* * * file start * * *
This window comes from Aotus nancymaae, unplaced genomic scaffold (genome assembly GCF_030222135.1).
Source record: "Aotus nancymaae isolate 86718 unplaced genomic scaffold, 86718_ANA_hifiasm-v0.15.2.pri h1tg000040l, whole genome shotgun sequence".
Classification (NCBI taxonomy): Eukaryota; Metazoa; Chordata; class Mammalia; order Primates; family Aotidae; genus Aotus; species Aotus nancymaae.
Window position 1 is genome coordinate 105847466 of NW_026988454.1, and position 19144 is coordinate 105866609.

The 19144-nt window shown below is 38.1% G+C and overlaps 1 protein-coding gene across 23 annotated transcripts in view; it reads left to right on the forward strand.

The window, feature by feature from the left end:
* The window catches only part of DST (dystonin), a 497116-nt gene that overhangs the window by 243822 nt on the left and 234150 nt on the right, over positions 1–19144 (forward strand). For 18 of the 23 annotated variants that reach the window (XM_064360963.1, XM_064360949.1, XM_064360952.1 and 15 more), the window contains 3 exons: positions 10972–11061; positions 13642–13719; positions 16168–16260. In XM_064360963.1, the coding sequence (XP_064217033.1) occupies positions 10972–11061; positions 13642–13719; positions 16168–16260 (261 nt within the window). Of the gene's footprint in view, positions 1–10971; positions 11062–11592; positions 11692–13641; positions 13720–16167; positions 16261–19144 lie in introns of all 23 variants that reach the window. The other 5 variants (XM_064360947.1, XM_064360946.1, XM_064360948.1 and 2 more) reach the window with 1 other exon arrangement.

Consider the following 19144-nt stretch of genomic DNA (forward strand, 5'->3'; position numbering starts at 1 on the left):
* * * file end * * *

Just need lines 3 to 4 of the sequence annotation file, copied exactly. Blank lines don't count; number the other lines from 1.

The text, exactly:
Classification (NCBI taxonomy): Eukaryota; Metazoa; Chordata; class Mammalia; order Primates; family Aotidae; genus Aotus; species Aotus nancymaae.
Window position 1 is genome coordinate 105847466 of NW_026988454.1, and position 19144 is coordinate 105866609.